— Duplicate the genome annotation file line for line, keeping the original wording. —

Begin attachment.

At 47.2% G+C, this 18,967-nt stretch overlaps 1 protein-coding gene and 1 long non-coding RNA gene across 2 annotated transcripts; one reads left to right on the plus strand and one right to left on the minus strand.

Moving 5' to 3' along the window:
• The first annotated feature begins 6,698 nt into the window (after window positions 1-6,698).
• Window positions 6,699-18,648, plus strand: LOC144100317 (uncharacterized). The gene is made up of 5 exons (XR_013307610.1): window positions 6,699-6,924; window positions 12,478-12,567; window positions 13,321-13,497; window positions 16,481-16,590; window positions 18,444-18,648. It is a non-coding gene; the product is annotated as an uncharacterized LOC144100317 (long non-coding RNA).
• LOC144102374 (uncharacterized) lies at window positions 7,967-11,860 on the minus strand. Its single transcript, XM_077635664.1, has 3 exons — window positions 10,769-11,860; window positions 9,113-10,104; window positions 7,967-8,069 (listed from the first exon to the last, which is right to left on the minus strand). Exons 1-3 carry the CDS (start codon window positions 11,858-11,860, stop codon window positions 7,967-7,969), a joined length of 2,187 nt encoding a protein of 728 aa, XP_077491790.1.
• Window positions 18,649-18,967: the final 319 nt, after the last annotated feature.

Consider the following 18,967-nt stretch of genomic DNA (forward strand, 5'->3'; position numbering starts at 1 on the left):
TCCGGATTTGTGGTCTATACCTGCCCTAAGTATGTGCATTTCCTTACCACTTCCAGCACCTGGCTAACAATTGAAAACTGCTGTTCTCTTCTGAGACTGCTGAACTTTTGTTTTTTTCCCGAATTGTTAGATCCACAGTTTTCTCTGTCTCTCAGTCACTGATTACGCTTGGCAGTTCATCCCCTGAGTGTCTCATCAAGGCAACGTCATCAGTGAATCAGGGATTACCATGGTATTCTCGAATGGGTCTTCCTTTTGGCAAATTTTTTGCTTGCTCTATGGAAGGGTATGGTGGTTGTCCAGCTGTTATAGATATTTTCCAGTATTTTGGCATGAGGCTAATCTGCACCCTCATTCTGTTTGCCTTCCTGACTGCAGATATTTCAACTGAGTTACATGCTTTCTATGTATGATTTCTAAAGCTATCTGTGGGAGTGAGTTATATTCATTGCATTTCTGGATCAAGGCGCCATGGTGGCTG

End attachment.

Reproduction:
At 47.2% G+C, this 18,967-nt stretch overlaps 1 protein-coding gene and 1 long non-coding RNA gene across 2 annotated transcripts; one reads left to right on the plus strand and one right to left on the minus strand.

Moving 5' to 3' along the window:
• The first annotated feature begins 6,698 nt into the window (after window positions 1-6,698).
• Window positions 6,699-18,648, plus strand: LOC144100317 (uncharacterized). The gene is made up of 5 exons (XR_013307610.1): window positions 6,699-6,924; window positions 12,478-12,567; window positions 13,321-13,497; window positions 16,481-16,590; window positions 18,444-18,648. It is a non-coding gene; the product is annotated as an uncharacterized LOC144100317 (long non-coding RNA).
• LOC144102374 (uncharacterized) lies at window positions 7,967-11,860 on the minus strand. Its single transcript, XM_077635664.1, has 3 exons — window positions 10,769-11,860; window positions 9,113-10,104; window positions 7,967-8,069 (listed from the first exon to the last, which is right to left on the minus strand). Exons 1-3 carry the CDS (start codon window positions 11,858-11,860, stop codon window positions 7,967-7,969), a joined length of 2,187 nt encoding a protein of 728 aa, XP_077491790.1.
• Window positions 18,649-18,967: the final 319 nt, after the last annotated feature.

Consider the following 18,967-nt stretch of genomic DNA (forward strand, 5'->3'; position numbering starts at 1 on the left):
TCCGGATTTGTGGTCTATACCTGCCCTAAGTATGTGCATTTCCTTACCACTTCCAGCACCTGGCTAACAATTGAAAACTGCTGTTCTCTTCTGAGACTGCTGAACTTTTGTTTTTTTCCCGAATTGTTAGATCCACAGTTTTCTCTGTCTCTCAGTCACTGATTACGCTTGGCAGTTCATCCCCTGAGTGTCTCATCAAGGCAACGTCATCAGTGAATCAGGGATTACCATGGTATTCTCGAATGGGTCTTCCTTTTGGCAAATTTTTTGCTTGCTCTATGGAAGGGTATGGTGGTTGTCCAGCTGTTATAGATATTTTCCAGTATTTTGGCATGAGGCTAATCTGCACCCTCATTCTGTTTGCCTTCCTGACTGCAGATATTTCAACTGAGTTACATGCTTTCTATGTATGATTTCTAAAGCTATCTGTGGGAGTGAGTTATATTCATTGCATTTCTGGATCAAGGCGCCATGGTGGCTG